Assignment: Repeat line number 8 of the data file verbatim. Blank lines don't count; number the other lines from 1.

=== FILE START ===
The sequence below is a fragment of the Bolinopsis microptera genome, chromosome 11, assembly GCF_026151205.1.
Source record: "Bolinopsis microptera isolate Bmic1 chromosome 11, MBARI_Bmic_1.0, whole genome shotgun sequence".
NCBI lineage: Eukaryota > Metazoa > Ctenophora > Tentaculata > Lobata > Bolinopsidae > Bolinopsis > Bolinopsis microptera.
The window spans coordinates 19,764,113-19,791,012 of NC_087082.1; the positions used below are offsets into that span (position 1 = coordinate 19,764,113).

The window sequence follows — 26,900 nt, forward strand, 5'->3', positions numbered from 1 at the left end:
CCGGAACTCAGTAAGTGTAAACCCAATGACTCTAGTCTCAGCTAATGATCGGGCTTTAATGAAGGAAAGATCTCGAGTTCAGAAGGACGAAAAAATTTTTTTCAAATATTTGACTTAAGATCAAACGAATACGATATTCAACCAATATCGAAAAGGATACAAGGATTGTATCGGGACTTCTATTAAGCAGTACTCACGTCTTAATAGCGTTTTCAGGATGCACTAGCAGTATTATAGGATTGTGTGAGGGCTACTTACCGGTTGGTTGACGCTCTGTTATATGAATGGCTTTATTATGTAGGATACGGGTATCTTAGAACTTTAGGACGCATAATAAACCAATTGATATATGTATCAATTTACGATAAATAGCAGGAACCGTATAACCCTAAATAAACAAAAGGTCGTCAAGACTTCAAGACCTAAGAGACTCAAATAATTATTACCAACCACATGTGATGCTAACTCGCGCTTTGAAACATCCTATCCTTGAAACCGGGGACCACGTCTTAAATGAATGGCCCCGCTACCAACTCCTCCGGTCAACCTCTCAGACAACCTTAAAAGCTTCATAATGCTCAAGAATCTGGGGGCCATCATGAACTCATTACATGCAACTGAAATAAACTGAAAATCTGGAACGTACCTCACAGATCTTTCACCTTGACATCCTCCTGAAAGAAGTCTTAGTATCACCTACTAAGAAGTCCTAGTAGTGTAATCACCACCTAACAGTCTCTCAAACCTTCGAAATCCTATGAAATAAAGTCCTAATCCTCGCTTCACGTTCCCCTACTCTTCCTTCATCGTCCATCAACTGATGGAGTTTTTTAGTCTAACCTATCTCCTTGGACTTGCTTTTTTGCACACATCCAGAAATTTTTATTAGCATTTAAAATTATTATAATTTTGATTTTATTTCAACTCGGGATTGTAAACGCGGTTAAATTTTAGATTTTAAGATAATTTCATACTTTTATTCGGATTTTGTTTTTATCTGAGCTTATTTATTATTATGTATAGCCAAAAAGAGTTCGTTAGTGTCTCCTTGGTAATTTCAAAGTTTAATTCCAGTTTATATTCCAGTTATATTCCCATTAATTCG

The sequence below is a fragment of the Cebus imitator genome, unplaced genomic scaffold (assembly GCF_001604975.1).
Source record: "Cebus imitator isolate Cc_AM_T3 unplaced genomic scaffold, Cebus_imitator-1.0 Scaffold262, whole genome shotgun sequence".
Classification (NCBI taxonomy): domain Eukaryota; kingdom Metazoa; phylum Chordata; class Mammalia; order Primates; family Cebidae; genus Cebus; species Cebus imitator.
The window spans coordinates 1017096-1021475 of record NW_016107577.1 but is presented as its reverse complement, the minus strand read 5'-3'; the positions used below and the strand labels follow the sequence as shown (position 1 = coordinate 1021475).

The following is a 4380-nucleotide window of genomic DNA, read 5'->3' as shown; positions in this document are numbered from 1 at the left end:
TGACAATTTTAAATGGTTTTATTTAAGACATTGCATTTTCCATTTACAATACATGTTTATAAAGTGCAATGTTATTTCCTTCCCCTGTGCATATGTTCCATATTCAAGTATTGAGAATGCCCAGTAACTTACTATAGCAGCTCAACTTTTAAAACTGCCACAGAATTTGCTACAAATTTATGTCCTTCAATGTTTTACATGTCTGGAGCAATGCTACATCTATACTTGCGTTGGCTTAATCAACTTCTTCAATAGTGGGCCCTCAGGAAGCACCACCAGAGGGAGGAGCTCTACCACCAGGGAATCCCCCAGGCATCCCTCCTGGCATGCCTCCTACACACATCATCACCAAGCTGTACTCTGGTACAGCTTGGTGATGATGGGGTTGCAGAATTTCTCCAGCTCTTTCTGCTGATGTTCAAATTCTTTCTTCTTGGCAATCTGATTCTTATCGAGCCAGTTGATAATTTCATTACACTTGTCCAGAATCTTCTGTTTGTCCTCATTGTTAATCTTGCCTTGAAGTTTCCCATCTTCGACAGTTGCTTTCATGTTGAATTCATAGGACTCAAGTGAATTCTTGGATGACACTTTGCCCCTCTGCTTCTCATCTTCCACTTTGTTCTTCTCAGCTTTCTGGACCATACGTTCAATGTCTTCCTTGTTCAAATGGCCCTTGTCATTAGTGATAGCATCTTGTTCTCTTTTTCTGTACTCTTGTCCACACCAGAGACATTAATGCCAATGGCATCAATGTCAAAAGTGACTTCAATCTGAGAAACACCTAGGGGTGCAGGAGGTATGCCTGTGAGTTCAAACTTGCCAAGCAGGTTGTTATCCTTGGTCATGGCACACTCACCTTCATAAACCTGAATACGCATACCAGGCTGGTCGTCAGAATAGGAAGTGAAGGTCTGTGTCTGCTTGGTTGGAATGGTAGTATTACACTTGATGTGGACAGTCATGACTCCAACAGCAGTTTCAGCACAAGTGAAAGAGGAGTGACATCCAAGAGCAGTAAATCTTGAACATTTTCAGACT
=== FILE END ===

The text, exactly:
Source record: "Cebus imitator isolate Cc_AM_T3 unplaced genomic scaffold, Cebus_imitator-1.0 Scaffold262, whole genome shotgun sequence".